HONG KONG (Reuters) – Signs that the U.S. and China were making progress in efforts to resolve their trade dispute supported both the dollar and trade-exposed Asian currencies on Tuesday, while the Canadian dollar rose as voters went to the polls in a closely-fought election.
The volatile pound sat just under a 5-1/2-month high at $1.2962, with the Brexit project in disarray but traders looking to another crucial parliamentary vote on Tuesday to determine the next step.
US - President - Donald - Trump - Washington
U.S. President Donald Trump said in Washington that work toward ending the U.S.-China dispute was going well, while White House adviser Larry Kudlow said tariffs scheduled for December could be withdrawn if progress is made.
Meanwhile Commerce Secretary Wilbur Ross said that while a deal may not be finalised next month, that was less important than securing “the right deal,” following Chinese Vice Premier and chief negotiator Liu He saying last week that Beijing is approaching talks from a basis of mutual respect.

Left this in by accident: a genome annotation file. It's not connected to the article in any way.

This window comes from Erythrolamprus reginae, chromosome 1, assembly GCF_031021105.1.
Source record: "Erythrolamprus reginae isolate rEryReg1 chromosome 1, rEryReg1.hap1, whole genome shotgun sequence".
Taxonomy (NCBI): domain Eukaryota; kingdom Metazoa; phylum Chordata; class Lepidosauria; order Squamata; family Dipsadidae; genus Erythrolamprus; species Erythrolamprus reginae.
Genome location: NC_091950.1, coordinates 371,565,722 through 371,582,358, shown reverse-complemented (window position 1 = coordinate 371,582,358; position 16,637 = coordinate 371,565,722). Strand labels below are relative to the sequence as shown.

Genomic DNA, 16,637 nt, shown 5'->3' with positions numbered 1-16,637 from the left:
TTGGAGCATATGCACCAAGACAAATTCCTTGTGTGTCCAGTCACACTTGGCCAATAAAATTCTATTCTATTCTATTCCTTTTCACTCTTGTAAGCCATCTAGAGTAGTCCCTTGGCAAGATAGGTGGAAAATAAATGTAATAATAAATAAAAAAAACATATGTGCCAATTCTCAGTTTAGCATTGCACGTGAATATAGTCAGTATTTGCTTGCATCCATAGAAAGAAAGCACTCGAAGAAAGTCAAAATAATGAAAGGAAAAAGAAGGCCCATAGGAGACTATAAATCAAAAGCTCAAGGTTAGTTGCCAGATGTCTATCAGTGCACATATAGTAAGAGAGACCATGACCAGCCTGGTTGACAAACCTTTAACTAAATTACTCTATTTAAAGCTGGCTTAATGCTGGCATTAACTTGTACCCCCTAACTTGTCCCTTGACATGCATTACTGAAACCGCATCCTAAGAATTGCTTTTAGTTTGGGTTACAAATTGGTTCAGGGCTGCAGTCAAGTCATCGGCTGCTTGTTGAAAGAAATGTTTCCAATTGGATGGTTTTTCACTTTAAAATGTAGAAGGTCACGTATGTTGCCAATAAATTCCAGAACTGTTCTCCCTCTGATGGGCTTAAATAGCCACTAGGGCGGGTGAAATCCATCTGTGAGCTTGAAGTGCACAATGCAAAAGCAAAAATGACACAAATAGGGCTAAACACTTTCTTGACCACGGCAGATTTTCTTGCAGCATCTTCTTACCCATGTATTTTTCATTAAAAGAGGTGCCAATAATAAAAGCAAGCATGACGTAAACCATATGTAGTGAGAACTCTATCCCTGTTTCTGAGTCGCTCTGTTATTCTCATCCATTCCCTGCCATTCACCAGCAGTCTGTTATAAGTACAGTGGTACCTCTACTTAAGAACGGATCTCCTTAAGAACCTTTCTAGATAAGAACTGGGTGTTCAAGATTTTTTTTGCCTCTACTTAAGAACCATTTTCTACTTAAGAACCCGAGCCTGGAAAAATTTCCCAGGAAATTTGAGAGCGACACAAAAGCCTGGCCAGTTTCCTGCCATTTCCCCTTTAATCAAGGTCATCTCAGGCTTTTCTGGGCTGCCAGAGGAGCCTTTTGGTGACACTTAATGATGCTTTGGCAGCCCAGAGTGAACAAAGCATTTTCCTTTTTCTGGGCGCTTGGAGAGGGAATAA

Effort - Countries - Market - Expectations - Negotiation
“A concerted effort from both countries to manage market expectations of a longer negotiation was well accepted,” said Michael McCarthy, chief market strategist at brokerage CMC Markets in Sydney.
“It is now clear to investors that a comprehensive trade agreement will require many months of discussion.”
Dollar - Currencies - Trade - Fraction - High
The dollar was steady against most major currencies in early Asian trade, holding only a fraction below a three-month high against the Japanese...
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